Tell Congress: Pass the Environmental Justice for All Act

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Decades of policy choices rooted in racism by companies and government have left communities of color and Indigenous communities poisoned by unhealthy exposure to polluted air and water.

From the Houston Ship Channel to the Mississippi Delta to the Navajo reservation to the foothills of Appalachia, and so many places in between, these grave environmental injustices call for stronger legislation from the federal government.

The Environmental Justice for All Act is the type of bold legislation we need to right the wrongs of environmental racism. We must show Congress and the President that there is strong support for this important bill -- so take action today!

The Environmental Justice for All Act will:

  • Strengthen existing laws like the National Environmental Policy Act (NEPA) that enable local communities to have a say in the large infrastructure projects that will be built in their backyards, from pipelines to chemical plants (something the Trump administration tried to gut in recent years)
  • Increase access to green spaces and the outdoors -- especially in communities of color and low-income neighborhoods -- for the health and well-being of all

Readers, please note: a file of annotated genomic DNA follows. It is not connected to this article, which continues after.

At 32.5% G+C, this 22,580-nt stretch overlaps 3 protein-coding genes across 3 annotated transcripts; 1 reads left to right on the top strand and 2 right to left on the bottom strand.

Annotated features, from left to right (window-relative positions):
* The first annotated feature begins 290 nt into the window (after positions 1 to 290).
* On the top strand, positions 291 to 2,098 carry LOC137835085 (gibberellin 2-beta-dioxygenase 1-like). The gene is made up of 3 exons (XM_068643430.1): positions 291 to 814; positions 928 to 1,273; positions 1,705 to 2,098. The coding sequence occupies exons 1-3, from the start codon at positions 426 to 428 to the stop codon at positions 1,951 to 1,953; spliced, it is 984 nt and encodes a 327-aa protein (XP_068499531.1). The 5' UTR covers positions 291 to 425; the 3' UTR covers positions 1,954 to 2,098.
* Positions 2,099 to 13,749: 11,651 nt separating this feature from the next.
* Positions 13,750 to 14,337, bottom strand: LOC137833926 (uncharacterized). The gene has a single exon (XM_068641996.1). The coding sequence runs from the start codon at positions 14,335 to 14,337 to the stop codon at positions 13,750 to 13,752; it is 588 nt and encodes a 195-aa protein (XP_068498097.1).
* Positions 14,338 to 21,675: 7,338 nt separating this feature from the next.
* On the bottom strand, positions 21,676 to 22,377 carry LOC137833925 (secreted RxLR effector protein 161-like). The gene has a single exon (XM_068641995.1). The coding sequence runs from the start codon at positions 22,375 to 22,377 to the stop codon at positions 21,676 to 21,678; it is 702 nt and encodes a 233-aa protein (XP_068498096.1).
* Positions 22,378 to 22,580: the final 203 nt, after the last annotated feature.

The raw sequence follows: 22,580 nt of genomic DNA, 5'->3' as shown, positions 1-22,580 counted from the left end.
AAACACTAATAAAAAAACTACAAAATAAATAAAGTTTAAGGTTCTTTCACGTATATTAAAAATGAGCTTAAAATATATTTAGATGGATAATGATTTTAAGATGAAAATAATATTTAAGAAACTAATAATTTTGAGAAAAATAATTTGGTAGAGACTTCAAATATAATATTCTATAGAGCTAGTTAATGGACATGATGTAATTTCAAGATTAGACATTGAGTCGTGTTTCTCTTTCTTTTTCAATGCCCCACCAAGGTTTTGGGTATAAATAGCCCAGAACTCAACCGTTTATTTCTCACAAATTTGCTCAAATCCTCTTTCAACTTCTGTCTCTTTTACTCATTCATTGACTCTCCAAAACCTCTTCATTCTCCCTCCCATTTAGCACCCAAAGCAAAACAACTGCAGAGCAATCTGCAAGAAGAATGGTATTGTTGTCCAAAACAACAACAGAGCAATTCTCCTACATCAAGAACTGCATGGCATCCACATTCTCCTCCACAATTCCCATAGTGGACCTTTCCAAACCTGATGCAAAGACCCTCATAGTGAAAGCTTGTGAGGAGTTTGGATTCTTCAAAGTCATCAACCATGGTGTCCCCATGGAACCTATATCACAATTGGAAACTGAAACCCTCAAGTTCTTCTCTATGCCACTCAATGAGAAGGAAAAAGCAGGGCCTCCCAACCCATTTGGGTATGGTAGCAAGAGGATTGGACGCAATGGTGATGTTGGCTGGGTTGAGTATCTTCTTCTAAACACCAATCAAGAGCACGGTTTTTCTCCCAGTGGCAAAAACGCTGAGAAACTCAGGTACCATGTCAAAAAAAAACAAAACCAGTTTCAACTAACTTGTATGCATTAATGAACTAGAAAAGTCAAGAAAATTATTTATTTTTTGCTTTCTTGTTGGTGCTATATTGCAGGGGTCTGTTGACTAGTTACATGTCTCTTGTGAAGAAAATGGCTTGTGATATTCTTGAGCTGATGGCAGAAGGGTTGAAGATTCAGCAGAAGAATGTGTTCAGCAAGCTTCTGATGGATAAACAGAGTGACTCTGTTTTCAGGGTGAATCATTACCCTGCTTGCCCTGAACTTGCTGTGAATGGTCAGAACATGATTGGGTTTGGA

• Strengthen a part of the Civil Rights Act of 1964 that was gutted by the Supreme Court to allow those facing discrimination to seek legal reparations
  • And much more.

After over a year of input from environmental justice leaders across the country, Chair Raúl Grijalva (D-AZ) and Rep. Donald McEachin (D-VA) introduced the Environmental Justice for All Act in the House in February 2020. A few months later, Senators Booker (D-NJ), Harris (D-CA), and Duckworth (D-IL) introduced its companion bill in the Senate. The House Natural Resources Committee is marking up the bill today, July 27, 2022 so your representatives need to hear your voice. It's time these bills gain support from every representative who cares about ending environmental injustice. Use this form to send a message to your members of Congress today!

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Photo credit: Bryan Parras, mid-October 2020 toxic pollution plume near the majority Latinx Houston neighborhood of Manchester.